FCC Chairman Ajit Pai: Net neutrality repeal will help telemedicine

Ajit Pai, chairman of the Federal Communications Commission, said during a speech on aging and technology in Washington, D.C., Nov. 30, his proposal to reverse Obama-era net neutrality regulations has the potential to support access to telemedicine.

Mr. Pai released the FCC's final proposal to repeal net neutrality rules Nov. 22 as part of his tentative agenda for the FCC's open meeting Dec. 14. The proposal, called "Restoring Internet Freedom," would enact "light-touch regulation" over broadband companies, Mr. Pai said at the time.

During his Nov. 30 speech, Mr. Pai said net neutrality was "one of the biggest drags on investment in faster, better, cheaper broadband."

"One aspect of this proposal I think is worth highlighting here is the flexibility it would give for prioritizing services that could make meaningful differences in the delivery of healthcare," Mr. Pai said. "By ending the outright ban on paid prioritization, we hope to make it easier for consumers to benefit from services that need prioritization — such as latency-sensitive telemedicine."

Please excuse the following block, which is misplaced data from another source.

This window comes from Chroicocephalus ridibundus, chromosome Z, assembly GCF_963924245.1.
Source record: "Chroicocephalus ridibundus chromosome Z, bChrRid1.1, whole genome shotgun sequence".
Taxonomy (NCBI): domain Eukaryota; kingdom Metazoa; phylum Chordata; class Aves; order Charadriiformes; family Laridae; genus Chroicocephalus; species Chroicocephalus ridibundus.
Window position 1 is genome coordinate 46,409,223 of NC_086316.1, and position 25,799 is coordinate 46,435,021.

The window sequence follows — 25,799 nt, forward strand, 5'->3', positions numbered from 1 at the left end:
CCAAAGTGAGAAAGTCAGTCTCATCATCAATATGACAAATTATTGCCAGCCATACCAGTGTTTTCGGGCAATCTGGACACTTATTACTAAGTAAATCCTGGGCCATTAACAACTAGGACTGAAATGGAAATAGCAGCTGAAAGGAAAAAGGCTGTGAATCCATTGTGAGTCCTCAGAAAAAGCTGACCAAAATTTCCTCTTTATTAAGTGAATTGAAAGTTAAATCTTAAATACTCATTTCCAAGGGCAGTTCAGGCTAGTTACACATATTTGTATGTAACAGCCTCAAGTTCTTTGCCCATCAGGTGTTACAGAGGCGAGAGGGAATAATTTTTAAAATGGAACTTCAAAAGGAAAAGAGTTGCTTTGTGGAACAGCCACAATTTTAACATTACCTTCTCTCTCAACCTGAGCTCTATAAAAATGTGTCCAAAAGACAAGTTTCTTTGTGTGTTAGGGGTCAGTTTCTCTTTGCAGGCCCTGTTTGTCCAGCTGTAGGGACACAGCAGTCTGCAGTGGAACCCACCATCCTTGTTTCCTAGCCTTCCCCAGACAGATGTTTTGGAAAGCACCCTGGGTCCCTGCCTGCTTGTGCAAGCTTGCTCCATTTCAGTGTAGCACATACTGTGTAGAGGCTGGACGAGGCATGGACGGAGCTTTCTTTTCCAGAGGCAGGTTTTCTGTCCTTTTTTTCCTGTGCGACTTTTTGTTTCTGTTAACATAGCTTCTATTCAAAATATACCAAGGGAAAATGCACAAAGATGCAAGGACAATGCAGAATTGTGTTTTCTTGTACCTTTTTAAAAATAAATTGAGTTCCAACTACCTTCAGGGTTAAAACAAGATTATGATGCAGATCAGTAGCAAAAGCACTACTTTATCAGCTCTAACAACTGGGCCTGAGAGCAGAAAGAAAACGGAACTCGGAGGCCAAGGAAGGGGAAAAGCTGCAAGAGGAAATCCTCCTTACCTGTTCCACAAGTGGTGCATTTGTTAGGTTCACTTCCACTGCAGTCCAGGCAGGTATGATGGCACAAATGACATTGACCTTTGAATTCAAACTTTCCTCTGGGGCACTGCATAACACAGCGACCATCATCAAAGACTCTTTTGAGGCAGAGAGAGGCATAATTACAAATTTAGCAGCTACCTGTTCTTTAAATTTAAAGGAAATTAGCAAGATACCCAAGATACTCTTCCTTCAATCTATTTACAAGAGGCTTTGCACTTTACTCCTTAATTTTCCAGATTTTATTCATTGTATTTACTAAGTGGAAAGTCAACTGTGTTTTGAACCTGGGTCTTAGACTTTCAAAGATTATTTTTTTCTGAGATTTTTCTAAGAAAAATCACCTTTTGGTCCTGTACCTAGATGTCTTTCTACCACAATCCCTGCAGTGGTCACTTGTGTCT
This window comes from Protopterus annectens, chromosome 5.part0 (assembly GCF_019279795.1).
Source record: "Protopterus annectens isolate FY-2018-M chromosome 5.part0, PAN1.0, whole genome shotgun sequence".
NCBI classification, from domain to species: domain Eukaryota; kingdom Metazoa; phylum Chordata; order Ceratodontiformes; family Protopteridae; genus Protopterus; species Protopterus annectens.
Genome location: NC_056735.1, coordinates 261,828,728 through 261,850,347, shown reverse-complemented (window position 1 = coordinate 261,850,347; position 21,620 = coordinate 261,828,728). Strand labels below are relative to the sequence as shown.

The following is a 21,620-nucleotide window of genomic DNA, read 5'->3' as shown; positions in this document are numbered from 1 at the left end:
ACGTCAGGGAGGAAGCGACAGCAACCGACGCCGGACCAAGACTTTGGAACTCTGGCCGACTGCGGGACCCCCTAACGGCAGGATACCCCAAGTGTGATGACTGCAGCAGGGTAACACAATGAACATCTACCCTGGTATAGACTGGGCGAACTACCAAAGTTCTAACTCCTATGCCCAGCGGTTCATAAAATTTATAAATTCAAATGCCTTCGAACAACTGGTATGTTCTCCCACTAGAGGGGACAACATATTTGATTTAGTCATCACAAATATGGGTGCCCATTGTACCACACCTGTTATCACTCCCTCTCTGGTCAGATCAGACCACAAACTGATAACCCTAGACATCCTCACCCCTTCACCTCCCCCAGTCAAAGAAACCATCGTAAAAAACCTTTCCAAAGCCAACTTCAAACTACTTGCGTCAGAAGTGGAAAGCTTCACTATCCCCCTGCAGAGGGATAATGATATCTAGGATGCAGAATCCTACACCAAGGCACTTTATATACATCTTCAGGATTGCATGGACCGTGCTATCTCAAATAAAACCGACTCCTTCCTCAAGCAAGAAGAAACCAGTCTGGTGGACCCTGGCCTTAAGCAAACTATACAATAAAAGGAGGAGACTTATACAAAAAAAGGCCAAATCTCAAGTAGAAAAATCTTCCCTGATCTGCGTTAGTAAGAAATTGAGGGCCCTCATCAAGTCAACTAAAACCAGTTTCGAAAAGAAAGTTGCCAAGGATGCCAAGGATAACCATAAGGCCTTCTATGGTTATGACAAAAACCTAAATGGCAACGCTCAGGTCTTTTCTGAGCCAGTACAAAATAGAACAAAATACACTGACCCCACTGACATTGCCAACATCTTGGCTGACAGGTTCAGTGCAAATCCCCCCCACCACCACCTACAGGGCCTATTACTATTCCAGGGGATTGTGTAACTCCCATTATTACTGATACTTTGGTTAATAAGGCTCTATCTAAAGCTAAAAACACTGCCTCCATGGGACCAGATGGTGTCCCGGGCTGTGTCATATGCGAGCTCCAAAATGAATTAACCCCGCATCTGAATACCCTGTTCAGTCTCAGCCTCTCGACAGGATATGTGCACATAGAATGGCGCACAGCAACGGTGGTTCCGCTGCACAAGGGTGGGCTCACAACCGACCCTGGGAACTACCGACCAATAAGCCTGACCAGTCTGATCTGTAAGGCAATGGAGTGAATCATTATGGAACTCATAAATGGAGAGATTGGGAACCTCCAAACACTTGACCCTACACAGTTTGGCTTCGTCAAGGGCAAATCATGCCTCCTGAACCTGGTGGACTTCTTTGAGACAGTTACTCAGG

Mr. Pai added the FCC will consider an agency proposal to increase funding for its Rural Health Care Program, which provides eligible healthcare providers with funding for broadband and telecommunications services, at the Dec. 14 meeting.

To access Mr. Pai's remarks given Nov. 30, click here.

More articles on telehealth:
MDLive launches AI 'health assistant' chatbot
SSM Health rolls out telepharmacy to expand services in Wisconsin
FCC to consider rural telehealth proposal in December

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